Donna: I think the severity of the look is partially the result of working with linoleum. In a stark black-and-white technique, I created images that are “inscapes,” or pictures of what’s inside us that can’t be seen. Combining the technique with the subject contributed to the overall look and feel.

BCA: Tell us more about the technique!

Donna: Well, I took broken dental picks and honed them into my own cutting tools, because I found it very difficult to make my own personal marks with store-bought tools.

The delicate tools I made allowed me to think fully in terms of light and dark. Traditionally, linoleum has been used to make bold graphic statements, but my objective was to find the shadowy light in the material. This was a departure from how linoleum is generally seen.

BCA: And tell us more about the public’s reactions to the work.

Donna: I mostly heard things like “Whoa!” and “How did you do that?” It seemed to take everyone by surprise.

BCA: How about the subjects of these portraits? How did they react?

Donna: I know the subjects of the portraits well. Their general attitude was “This is who I am – make your art.” When they saw the finished work, they were excited and felt respected. It wasn’t important to them how their hair looked.

The woman depicted in “Ann in Winter” is my mother. She is 90 years old and growing blind. She was unsure about the portrait at first, as it was hard for her to make it out. But when she saw it strongly lit on a gallery wall, she took a shine to it. Now, when she is feeling feisty, she puts her hands up to her face and poses as she did in the portrait.


“My work has always looked like my work.
My art has my voice, and I trust that voice
and depend on it.”


BCA: You’ve said that you were heavily influenced by printmaker Robert Blackburn. How does that play into your work?

Donna: Many years ago I studied printmaking with Bob Blackburn and he became a mentor and a friend. Bob was an extraordinary man. He taught me as much about life as he did about art. Thanks to the Elizabeth Foundation for the Arts, the Robert Blackburn Printmaking Workshop continues his mission of providing a supportive studio for all those who want to learn the art.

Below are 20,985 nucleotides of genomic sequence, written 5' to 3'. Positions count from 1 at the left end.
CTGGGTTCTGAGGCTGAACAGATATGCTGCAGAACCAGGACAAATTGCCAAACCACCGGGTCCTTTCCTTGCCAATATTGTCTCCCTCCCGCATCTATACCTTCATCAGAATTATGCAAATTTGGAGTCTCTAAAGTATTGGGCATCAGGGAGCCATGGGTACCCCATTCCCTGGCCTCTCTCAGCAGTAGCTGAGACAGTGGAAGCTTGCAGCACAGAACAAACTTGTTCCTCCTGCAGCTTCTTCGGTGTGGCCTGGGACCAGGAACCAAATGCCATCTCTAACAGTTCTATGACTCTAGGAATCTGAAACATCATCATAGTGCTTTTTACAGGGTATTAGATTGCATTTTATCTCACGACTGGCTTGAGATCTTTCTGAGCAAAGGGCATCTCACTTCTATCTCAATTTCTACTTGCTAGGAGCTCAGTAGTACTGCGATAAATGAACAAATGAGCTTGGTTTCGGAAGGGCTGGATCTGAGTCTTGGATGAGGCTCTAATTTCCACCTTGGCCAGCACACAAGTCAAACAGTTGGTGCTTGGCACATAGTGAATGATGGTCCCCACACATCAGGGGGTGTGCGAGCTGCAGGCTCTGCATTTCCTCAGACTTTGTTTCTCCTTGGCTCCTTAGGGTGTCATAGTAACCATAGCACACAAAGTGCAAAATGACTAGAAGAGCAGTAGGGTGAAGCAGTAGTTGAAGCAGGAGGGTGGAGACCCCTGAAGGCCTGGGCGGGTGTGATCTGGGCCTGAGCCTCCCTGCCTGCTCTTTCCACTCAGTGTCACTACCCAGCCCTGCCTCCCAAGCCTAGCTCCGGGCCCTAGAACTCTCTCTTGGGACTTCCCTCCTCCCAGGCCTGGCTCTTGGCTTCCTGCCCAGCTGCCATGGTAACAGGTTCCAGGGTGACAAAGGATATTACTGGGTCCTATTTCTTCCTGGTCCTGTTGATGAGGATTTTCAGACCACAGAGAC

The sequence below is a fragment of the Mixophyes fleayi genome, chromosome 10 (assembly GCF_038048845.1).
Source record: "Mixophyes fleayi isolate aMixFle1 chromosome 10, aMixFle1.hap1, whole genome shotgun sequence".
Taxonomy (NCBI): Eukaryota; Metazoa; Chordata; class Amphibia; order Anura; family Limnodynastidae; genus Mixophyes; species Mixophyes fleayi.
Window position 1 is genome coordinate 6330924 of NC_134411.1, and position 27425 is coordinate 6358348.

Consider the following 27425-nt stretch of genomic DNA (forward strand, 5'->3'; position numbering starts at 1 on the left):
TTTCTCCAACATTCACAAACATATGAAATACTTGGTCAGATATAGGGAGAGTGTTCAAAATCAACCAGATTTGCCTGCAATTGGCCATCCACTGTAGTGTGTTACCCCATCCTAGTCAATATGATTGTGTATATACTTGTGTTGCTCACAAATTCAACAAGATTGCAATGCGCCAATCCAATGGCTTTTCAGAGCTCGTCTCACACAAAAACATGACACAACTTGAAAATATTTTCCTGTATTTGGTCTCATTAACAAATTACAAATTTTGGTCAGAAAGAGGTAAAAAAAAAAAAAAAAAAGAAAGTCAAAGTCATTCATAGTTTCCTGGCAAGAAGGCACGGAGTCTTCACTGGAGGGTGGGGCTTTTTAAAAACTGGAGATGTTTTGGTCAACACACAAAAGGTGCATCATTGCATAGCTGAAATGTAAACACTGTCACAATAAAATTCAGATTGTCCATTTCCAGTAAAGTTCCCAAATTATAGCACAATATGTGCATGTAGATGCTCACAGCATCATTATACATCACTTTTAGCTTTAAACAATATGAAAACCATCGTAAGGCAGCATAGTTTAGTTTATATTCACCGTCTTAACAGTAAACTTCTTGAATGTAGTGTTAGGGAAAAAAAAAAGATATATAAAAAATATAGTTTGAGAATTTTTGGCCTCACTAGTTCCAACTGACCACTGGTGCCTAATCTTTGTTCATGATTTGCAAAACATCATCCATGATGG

Bob’s sensibilities have been a tremendous influence on me throughout the years. Yet, I have come to realize that my work has always looked like my work. My art has my voice, and I trust that voice and depend on it.

BCA: What about the BRIO Award? What has winning it done for your endeavors?

Donna: It is a great honor to have won the BRIO Award for Printmaking and for Book Art and Illustration. The Bronx Council on the Arts has offered me the chance to connect with other artists and the arts community. BRIO has introduced me to new ways of thinking about art and to the process of collaboration, in which you can create works of art that embrace other artists’ strengths and skills.

BCA: Lastly, how about “What Dreams May Come?” Is it influencing your future work?

Donna: Yes, it is! I am continuing to explore the potential of portraiture to express the beauty and strength of women, and the complexity of their lives.

At the same time, I want to continue to discover the quality of light in linoleum and work to articulate the character of that light. This is what I love to do, and when I’m working, I feel like I’m home.

Photos: Lydia Clark